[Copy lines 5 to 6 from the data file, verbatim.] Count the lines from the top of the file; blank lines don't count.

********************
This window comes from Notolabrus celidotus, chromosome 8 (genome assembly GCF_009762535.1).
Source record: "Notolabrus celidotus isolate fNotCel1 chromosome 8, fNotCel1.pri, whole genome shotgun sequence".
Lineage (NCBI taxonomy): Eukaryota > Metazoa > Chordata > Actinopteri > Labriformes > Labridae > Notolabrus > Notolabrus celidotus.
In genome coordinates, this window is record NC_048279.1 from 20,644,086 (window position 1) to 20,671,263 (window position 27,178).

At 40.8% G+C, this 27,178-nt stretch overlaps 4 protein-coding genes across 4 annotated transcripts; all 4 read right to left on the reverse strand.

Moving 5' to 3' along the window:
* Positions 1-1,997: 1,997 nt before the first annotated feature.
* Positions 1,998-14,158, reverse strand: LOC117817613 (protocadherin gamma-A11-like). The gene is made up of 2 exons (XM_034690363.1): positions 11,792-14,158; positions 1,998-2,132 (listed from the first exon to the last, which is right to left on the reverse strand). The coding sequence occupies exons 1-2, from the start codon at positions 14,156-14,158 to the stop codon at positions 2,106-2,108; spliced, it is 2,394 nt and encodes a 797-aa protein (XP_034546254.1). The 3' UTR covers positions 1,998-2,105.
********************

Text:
At 40.8% G+C, this 27,178-nt stretch overlaps 4 protein-coding genes across 4 annotated transcripts; all 4 read right to left on the reverse strand.

Moving 5' to 3' along the window: